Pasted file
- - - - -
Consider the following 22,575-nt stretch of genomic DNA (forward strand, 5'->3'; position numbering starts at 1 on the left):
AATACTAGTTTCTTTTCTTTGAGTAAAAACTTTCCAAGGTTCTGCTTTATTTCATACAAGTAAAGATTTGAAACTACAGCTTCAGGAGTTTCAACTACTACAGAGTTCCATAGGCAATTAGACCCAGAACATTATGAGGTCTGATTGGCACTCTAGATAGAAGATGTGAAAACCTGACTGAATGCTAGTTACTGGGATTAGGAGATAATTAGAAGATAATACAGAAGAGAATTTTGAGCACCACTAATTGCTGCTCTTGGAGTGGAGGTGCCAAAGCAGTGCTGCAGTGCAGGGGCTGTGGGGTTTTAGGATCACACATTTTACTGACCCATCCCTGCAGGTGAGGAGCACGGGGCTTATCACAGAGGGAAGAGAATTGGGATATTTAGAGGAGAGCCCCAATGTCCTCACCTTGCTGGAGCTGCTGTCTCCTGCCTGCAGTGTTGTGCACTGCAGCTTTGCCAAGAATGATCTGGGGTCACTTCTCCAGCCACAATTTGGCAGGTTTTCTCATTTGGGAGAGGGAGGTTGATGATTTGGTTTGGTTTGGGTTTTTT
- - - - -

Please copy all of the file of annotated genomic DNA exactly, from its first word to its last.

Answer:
Consider the following 22,575-nt stretch of genomic DNA (forward strand, 5'->3'; position numbering starts at 1 on the left):
AATACTAGTTTCTTTTCTTTGAGTAAAAACTTTCCAAGGTTCTGCTTTATTTCATACAAGTAAAGATTTGAAACTACAGCTTCAGGAGTTTCAACTACTACAGAGTTCCATAGGCAATTAGACCCAGAACATTATGAGGTCTGATTGGCACTCTAGATAGAAGATGTGAAAACCTGACTGAATGCTAGTTACTGGGATTAGGAGATAATTAGAAGATAATACAGAAGAGAATTTTGAGCACCACTAATTGCTGCTCTTGGAGTGGAGGTGCCAAAGCAGTGCTGCAGTGCAGGGGCTGTGGGGTTTTAGGATCACACATTTTACTGACCCATCCCTGCAGGTGAGGAGCACGGGGCTTATCACAGAGGGAAGAGAATTGGGATATTTAGAGGAGAGCCCCAATGTCCTCACCTTGCTGGAGCTGCTGTCTCCTGCCTGCAGTGTTGTGCACTGCAGCTTTGCCAAGAATGATCTGGGGTCACTTCTCCAGCCACAATTTGGCAGGTTTTCTCATTTGGGAGAGGGAGGTTGATGATTTGGTTTGGTTTGGGTTTTTT